(Reuters Health) - Women with physical and mental disabilities may be less likely to receive recommended screenings for breast or bowel cancers than other patients, a UK study suggests.
Among nearly one million older women invited to get either breast or bowel screening, 23 percent had a physical disability limiting mobility, impaired vision or hearing, cognitive difficulties or challenges with daily tasks like dressing, bathing and eating, the study found.
Compared to women without any of these problems, women with disabilities were 36 percent less likely to get breast cancer screening and 25 percent less likely to get bowel cancer screening, researchers report in the British Journal of Cancer.
It’s possible that the location of screening and the logistics of getting evaluated may have influenced whether women got recommended tests, said lead study author Sarah Floud of the University of Oxford.
“We wanted to compare participation in bowel screening with participation in breast screening, as breast screening is done in special clinics to which people have to travel and bowel screening is done at home using a kit posted to their home which has to be posted back to the screening centers,” Floud said by email.
“For disabled women, we found that not having access to a car was associated with especially low participation in breast screening but not in bowel screening, which makes sense,” Floud added.
For the study, researchers focused on older women who were offered screenings under UK guidelines.
During the study period from 2006 to 2011, the guidelines recommended breast cancer tests every three years for all women age 50 to 70. Bowel cancer screenings were recommended every year for adults from age 60 to 69 at the start of the study, and the age limit was raised to 74 in 2010.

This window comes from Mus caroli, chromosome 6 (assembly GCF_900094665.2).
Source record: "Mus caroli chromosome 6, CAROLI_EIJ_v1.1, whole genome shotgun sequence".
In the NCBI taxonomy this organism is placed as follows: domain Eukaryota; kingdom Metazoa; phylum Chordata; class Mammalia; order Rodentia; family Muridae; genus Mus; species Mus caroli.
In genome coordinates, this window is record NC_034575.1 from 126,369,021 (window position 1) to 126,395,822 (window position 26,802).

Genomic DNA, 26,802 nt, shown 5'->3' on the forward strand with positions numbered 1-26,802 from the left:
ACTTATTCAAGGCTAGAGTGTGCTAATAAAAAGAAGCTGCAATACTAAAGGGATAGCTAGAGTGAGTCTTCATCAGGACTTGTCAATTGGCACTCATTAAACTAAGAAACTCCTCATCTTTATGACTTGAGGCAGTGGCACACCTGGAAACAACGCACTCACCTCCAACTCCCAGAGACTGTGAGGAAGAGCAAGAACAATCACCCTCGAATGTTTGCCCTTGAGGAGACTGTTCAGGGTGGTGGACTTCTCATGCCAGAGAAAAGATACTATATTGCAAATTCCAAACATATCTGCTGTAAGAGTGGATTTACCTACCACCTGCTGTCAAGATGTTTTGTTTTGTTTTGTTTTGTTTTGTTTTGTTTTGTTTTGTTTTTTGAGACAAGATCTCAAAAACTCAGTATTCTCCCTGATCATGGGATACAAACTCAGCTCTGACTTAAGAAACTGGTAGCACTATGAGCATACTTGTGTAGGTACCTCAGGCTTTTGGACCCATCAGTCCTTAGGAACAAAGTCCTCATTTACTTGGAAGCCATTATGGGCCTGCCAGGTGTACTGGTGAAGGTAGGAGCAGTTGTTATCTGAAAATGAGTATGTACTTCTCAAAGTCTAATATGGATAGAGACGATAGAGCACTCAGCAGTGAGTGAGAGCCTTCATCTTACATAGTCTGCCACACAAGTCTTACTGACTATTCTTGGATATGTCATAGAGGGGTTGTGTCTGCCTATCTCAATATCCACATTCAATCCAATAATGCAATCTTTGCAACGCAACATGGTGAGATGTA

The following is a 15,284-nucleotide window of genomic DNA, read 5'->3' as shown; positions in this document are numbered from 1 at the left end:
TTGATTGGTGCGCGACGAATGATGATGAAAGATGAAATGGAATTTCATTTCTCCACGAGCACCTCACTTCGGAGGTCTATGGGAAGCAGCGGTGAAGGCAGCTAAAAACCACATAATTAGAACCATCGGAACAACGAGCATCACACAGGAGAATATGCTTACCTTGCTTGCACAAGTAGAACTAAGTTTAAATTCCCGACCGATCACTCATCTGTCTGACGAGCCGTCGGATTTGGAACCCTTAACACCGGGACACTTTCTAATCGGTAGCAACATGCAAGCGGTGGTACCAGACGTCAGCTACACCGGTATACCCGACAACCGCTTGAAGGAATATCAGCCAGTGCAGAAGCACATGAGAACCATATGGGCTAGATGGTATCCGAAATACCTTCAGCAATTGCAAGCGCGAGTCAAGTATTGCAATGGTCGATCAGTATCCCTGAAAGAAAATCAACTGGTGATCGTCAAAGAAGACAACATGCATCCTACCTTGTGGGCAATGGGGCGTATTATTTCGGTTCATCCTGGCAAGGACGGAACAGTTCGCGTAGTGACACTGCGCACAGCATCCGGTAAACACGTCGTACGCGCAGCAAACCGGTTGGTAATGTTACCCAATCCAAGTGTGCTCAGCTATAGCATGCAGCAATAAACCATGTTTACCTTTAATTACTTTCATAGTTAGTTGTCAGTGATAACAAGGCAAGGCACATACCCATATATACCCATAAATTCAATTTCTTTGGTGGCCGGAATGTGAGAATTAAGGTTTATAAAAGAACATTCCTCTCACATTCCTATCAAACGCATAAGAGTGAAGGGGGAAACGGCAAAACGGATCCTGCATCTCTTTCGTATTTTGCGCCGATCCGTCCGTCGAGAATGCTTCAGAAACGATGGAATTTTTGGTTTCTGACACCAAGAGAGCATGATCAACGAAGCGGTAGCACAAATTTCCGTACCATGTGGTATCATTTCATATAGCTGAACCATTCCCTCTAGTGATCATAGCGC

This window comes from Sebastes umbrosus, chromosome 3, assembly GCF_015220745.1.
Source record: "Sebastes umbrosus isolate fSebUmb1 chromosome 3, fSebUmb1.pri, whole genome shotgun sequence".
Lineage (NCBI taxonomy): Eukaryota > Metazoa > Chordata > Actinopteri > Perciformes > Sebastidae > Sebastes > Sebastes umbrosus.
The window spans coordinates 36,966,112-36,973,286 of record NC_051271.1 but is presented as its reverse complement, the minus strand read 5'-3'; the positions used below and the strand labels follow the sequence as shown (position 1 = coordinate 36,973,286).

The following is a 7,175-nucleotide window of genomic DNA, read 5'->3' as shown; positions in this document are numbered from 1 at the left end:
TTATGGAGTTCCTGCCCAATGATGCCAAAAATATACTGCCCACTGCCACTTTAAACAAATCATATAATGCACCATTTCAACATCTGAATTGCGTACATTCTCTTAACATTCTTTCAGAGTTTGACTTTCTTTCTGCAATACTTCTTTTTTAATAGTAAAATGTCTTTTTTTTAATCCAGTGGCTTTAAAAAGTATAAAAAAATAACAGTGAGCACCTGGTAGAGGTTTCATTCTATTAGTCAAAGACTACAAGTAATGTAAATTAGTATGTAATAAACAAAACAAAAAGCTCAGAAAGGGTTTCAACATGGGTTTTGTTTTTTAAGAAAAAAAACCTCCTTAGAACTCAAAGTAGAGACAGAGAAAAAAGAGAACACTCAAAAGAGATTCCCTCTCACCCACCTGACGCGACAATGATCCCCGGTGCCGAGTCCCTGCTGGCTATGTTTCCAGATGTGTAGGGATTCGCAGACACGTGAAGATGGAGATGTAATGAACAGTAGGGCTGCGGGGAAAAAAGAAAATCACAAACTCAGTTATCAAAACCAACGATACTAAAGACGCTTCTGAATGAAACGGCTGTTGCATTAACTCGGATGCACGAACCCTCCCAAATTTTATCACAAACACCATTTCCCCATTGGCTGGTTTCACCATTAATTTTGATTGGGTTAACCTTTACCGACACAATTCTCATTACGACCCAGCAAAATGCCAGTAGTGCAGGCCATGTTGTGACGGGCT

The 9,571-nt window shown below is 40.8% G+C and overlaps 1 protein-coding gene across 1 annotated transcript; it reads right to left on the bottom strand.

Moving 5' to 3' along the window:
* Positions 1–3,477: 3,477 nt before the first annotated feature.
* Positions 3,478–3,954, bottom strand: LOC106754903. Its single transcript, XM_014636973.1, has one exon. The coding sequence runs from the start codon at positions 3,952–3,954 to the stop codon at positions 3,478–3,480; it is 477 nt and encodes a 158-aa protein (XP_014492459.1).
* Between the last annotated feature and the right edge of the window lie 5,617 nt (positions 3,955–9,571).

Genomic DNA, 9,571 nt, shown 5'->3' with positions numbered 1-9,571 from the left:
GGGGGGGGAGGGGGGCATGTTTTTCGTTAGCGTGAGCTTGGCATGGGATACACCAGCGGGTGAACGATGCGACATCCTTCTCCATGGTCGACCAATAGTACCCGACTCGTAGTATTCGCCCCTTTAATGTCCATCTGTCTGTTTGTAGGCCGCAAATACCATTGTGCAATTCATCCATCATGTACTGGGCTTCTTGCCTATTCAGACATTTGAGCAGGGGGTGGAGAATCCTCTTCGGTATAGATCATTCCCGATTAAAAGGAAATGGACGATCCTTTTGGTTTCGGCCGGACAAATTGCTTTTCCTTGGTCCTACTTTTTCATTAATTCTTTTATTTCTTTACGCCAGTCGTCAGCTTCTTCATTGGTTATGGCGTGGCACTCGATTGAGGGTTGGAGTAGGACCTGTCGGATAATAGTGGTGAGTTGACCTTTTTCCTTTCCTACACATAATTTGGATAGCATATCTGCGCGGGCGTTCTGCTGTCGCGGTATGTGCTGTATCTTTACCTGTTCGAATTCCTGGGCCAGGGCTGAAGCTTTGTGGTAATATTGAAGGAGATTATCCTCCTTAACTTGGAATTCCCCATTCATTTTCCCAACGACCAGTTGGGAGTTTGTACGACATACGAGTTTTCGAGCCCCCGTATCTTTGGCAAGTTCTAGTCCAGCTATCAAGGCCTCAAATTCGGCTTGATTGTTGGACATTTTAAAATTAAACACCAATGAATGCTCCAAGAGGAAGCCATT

Researchers examined data on 445,579 women offered breast cancer screenings and 449,058 women offered bowel cancer screenings.
Women with disabilities that affected eyesight, mobility and the ability to take care of themselves were the least likely to take part in cancer screening, the study found.
People who reported any disability and also did not have access to a car were more likely to miss breast screenings.
With self-care difficulties, women were 54 percent less likely to get breast cancer screenings than women without disabilities. With vision impairment, women were 47 percent less likely to get breast screenings.
Self-care difficulties also accounted for the biggest disparities in bowel cancer screenings; women with this type of disability were 38 percent less likely to get tested than women without disabilities.
One limitation of the study is that all of the participants were recruited through breast screening programs, so they had done this at least once in the past. This means the disparities might be more pronounced in the general population than in the study group, the authors note.
Researchers also lacked data on the reasons women didn’t get screening, which might be due to factors not explored in the study such as other medical conditions.
“If you have significant health or social problems in your life, cancer screening which offers a chance of benefit for only 1 in 1,000 or less may not be a priority for you,” said Dr. Karsten Juhl Jorgensen, deputy director of the Nordic Cochrane Centre and a researcher at Rigshospitalet in Copenhagen, who wasn’t involved in the study.
“If a disability is linked to substantially shorter life expectancy, screening may be less relevant as its benefits often materialize only several years after the screening itself, Jorgensen said by email. “There may therefore be valid reasons for some of the disparity.”
Costs might also keep women from getting screenings in countries outside the UK, where national health insurance pays for tests, Jorgensen said.
“Women with disabilities more often have socioeconomic challenges, have shorter education, and are less often married or have strong social networks than women without disabilities, all of which are associated with low participation,” Jorgensen added.
SOURCE: go.nature.com/2y2Gz1N British Journal of Cancer, online October 3, 2017.